Learning English in the USA

Learning English in the USA

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What better place to come than the USA, the “Land of Opportunity,” to learn English?

Each year, tens of thousands of students do exactly that. Many come to prepare themselves to enter colleges and universities in the United States; others come to learn English while experiencing American life; still others come to improve their English, to qualify for a better job at home.

Maybe an English language program is not at the forefront of your mind and you think your English skills are just fine. But, you should carefully consider completing an English language program, especially an intensive English language program. Improving your English language skills will give you a higher TOEFL or IELTS score, which means that you will have even more universities and colleges to choose from. (Remember, each institution has different English proficiency requirements.) You will also have a much easier time in your classes and a more enriched education with strong English language skills.

The classroom environment and higher educational system in the United States is very unique. You will be expected to participate in class discussions, share your opinion, debate and explain your reasoning, give class presentations and work in groups with your classmates. Class participation, along with tests, quizzes and projects will be one of the factors that determine your overall grade for the course.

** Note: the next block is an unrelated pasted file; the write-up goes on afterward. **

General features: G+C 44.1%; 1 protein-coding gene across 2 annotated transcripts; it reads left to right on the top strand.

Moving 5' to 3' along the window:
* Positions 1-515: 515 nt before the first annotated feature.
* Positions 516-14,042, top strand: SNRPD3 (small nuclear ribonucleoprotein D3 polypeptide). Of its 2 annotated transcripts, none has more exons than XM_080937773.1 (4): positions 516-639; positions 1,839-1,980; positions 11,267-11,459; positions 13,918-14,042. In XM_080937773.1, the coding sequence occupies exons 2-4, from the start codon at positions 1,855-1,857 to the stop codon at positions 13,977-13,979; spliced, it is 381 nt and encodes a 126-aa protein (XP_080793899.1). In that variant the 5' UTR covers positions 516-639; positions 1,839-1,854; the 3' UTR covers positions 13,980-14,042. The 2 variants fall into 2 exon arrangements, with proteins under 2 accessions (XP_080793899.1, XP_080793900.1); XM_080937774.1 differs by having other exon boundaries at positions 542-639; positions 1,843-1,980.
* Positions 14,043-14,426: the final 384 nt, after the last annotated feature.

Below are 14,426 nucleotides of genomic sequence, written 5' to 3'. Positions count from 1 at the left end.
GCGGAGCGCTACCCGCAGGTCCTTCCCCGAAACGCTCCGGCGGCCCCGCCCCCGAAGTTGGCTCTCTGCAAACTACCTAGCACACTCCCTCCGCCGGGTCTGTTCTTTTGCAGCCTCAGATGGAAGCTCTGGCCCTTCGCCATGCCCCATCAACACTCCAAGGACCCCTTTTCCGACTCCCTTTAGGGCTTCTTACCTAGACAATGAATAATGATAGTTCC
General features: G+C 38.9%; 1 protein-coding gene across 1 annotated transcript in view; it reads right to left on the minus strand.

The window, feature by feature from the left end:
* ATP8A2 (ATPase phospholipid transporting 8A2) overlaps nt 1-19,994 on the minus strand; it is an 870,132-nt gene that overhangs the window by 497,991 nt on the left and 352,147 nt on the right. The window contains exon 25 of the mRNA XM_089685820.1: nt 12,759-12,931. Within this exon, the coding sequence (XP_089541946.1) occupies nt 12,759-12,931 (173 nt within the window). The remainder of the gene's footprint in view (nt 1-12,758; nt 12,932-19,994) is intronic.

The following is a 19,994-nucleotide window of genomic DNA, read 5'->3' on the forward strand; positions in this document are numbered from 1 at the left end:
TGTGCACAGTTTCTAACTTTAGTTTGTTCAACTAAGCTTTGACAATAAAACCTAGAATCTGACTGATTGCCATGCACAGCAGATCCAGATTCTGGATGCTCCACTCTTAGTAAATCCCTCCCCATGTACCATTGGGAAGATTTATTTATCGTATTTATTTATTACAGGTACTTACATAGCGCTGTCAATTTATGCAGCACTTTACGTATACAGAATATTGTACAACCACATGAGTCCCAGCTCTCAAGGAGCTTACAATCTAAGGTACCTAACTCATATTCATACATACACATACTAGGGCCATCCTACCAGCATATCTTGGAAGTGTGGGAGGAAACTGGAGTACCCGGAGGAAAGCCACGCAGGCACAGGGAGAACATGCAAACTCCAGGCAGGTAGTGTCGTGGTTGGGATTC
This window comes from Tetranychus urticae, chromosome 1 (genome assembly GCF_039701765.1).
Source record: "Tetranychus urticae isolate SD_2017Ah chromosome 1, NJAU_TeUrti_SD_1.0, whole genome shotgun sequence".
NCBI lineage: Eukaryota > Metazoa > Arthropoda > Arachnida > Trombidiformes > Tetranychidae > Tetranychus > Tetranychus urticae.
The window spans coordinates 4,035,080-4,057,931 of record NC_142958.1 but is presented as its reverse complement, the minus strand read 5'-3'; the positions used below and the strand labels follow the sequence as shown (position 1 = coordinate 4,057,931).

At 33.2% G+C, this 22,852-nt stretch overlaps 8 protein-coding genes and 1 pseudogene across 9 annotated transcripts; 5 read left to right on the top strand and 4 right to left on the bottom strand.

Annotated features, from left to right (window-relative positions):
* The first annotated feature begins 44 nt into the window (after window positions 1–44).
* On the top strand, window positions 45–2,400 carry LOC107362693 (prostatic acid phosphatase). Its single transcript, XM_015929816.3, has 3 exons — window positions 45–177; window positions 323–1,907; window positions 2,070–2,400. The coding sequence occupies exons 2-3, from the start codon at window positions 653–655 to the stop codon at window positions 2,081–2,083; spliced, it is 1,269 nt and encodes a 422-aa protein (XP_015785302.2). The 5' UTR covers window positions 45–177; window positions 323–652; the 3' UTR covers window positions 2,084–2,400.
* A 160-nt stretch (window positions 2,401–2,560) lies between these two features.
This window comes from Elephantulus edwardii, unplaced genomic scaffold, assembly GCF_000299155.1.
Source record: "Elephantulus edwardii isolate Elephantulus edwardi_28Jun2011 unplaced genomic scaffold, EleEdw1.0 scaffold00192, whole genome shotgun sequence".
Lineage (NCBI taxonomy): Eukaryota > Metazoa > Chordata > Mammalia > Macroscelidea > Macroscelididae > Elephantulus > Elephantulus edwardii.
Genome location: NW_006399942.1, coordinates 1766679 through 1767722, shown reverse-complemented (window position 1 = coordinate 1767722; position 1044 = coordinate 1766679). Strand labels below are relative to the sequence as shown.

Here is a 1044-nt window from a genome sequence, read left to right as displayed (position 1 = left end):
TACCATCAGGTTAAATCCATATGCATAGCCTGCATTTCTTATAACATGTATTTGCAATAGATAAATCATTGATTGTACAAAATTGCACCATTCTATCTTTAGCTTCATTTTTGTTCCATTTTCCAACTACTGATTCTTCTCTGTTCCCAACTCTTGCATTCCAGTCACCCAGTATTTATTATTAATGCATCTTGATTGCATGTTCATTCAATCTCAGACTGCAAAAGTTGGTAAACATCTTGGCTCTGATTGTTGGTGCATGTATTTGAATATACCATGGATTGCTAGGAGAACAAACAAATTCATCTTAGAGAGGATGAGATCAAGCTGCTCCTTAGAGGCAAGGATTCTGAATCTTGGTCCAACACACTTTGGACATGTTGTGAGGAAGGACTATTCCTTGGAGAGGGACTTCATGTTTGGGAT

Learning and improving your English will give you a good foundation for your university education.

How is Your English? Simple Questions to Ask Yourself …

  • Can you understand English when watching TV, movies or listening to songs but have problems trying to understand native speakers, even in basic interactions?
  • Do you have trouble understanding and using phrasal verbs and idioms naturally?
  • Does your pronunciation and accent make you feel nervous about speaking English in groups?
  • Do you feel your vocabulary is too basic to allow you to express all the ideas you want to present or discuss?
  • Have you prepared your TOEFL score but need experience expressing yourself in a U.S.-style classroom setting?
  • Can you read sophisticated articles and texts but still write in a basic way?

Types of English Language Programs

College and University Programs

The United States is a large and diverse place with urban and rural, large and small, public and private colleges and universities, as well as private English language schools.

Many U.S. colleges and universities offer full-time intensive English programs. An intensive English program must meet a minimum of 18 hours per week for students to qualify for a student visa. Most intensive programs provide 20–25 hours per week of classroom instruction. Students usually enter these programs at the beginning of the academic semester (term or quarter).

An advantage of these programs is that students can usually live on campus and have full use of the college or university library, the recreation and sports areas, as well as other facilities. They can practice English with the university students they meet in their dorms and cafeterias.